23 Nov Child Support and How It Functions Within The Office of the Attorney General
The Office of the Attorney General Child Support Division is the office responsible for the establishment and enforcement of child support. It is a statutorily-created child support enforcement agency for the State of Texas. They work to unsure the financial support of the child.
Child support is calculated by some basic formulas surrounding the custody terms and factors such as income and number of children to be supported.
The main factor that determines child support is who the custodial and non-custodial parents are. Generally speaking, the non-custodial parent will end up paying the custodial parent a determined amount.
The second factor is number of children. Texas child support guidelines look at the number of children the parties have together that need support and the number of children the non-custodial parent is required to support outside of the children of the parties.
The third factor is income. Texas child support guidelines look at the number of children and determine the percentage of the parent’s monthly income that will go towards child support from there.
Other than the establishment of child support, they are also responsible for its enforcement. If a parent does not pay child support, there are a few actions that can be taken against them, including:
- License suspension
- Passport denial
- Credit bureau reporting
- Lottery intercept
- Civil or criminal contempt
If the parent becomes a child support evader, the Office of the Attorney General will make their information publicly known. In order to be considered a child support evader, the following must have happened:
- Court-ordered delinquent child support must be more than $5,000
- An arrest warrant has been issued
- The non-custodial parent is avoiding apprehension
- There have not been any regularly made payments in the last six months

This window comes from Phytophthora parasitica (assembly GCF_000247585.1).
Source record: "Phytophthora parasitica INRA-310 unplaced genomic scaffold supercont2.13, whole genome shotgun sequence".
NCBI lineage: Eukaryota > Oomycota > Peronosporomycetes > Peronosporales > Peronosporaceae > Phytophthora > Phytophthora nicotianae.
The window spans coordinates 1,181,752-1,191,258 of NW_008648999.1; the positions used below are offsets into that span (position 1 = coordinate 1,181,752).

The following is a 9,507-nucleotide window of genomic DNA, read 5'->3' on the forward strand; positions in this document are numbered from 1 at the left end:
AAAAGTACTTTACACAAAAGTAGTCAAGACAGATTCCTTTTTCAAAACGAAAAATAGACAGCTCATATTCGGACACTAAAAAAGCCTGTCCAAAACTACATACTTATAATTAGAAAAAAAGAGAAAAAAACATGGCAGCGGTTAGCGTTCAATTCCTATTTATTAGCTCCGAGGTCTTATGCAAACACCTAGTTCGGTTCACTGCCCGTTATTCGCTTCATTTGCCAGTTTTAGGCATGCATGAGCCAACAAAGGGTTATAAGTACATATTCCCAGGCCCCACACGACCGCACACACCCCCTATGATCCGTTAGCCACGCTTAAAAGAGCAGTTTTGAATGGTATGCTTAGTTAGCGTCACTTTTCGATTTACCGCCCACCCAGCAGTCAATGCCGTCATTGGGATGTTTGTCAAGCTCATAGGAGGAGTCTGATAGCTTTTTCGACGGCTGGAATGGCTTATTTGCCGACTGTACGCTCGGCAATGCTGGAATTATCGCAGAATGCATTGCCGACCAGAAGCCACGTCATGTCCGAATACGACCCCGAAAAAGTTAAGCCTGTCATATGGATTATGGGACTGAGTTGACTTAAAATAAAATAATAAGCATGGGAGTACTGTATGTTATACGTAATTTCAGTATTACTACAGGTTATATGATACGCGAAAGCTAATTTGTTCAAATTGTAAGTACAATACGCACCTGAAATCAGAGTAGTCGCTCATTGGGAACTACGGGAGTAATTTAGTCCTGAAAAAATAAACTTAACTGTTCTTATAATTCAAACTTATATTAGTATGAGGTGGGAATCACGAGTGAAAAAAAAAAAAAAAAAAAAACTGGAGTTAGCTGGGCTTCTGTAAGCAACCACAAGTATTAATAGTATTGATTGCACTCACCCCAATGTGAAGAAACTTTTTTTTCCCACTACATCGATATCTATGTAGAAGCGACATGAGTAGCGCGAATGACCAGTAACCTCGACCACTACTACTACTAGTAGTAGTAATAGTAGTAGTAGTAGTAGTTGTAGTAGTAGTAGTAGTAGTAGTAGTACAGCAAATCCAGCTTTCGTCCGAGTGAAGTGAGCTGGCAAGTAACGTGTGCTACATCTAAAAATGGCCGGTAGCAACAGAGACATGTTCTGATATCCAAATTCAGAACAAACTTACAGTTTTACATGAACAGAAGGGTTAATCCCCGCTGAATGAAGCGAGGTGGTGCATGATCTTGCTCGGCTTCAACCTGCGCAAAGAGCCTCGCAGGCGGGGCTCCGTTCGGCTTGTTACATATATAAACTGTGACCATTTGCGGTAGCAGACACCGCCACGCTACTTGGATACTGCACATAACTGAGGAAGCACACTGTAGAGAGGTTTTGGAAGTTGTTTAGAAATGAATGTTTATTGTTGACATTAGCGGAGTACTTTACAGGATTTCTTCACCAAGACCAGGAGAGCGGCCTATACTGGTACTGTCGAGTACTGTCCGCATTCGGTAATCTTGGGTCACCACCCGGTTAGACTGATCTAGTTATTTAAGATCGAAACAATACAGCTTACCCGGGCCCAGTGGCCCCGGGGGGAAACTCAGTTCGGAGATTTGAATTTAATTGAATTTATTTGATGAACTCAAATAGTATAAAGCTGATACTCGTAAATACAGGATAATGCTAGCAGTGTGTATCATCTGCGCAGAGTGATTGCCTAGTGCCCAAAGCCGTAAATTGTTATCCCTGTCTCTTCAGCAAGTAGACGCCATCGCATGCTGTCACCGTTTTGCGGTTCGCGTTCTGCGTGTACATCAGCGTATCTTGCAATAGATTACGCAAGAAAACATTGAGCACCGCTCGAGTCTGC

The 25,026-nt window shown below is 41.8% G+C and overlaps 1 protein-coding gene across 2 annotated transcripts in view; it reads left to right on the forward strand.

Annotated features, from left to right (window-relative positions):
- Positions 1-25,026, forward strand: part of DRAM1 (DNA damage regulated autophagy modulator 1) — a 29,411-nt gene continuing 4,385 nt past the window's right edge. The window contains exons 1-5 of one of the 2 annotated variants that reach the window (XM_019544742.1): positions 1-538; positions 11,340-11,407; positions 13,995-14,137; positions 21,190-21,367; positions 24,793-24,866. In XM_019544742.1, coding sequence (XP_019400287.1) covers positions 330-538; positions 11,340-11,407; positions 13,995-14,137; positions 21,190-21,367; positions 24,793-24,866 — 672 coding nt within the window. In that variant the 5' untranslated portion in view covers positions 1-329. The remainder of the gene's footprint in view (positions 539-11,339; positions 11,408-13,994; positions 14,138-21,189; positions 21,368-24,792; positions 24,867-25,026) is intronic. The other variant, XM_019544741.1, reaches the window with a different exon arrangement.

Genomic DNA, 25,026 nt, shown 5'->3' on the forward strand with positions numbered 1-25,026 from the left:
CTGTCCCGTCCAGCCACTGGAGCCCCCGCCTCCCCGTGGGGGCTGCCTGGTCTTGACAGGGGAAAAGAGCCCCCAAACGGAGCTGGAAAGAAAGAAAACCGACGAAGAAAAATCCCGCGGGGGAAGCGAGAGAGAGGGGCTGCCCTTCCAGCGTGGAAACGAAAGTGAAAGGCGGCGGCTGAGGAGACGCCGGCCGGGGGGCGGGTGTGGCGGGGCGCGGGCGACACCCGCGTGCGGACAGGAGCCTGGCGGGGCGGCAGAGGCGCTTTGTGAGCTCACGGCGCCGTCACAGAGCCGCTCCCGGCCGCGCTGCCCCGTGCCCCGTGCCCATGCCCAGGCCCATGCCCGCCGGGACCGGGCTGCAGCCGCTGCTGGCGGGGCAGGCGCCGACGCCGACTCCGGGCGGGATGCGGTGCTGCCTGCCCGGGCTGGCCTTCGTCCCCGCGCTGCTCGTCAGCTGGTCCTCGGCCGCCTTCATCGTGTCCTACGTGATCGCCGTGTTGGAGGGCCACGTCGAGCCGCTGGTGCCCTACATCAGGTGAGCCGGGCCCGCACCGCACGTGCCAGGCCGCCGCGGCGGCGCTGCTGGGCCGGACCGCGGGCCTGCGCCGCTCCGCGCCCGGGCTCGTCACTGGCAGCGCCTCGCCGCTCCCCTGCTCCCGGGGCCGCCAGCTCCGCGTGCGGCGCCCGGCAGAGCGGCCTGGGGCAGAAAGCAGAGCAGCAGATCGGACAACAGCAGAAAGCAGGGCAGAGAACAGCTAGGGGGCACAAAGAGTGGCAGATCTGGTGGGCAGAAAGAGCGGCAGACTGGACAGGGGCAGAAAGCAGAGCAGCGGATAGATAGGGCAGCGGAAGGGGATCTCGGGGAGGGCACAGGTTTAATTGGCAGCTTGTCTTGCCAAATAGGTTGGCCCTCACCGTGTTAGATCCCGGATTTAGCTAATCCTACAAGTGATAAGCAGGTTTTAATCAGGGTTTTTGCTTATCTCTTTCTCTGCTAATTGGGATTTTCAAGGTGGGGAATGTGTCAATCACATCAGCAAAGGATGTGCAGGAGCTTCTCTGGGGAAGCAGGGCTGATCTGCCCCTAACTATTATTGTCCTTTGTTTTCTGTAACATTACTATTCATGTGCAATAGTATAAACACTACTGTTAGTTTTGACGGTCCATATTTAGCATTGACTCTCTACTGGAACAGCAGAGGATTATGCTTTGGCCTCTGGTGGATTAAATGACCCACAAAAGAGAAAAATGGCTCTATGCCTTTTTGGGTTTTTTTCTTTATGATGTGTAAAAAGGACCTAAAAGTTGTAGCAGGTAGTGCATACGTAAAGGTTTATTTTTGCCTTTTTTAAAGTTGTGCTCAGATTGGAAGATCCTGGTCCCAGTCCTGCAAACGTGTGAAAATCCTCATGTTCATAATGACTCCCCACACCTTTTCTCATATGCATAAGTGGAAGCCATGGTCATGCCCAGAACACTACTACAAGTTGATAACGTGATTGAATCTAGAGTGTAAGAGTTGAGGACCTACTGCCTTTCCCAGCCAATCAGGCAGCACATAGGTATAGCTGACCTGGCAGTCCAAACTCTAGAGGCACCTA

- The non-custodial parent must not be involved in bankruptcy proceedings or receiving TANF benefits.
- A confidentiality waiver was signed by the custodial parent, allowing certain case information to be made public
While the Office of the Attorney General helps enforce child support, they do not enforce other custody terms, such as visitation.
If the non-custodial parent is having issues meeting their child support obligations, they can file for a modification. In these circumstances, the parent generally must show that a change in circumstance has led to their inability to pay support, and a modification is needed. A family law attorney can help with this process.
If you are going through a divorce, setting or modifying custody terms, or looking to modify your child support agreement, speaking with a child custody attorney can help your case. Experienced attorneys can advocate for what is best for you and your children as you go through this process or if your circumstances have changed. Navarrette | Bowen, P.C. has a team of experienced divorce lawyers that can help. Our main office is located in downtown Denton and you can contact us to set up a confidential consultation to discuss your circumstances and receive guidance.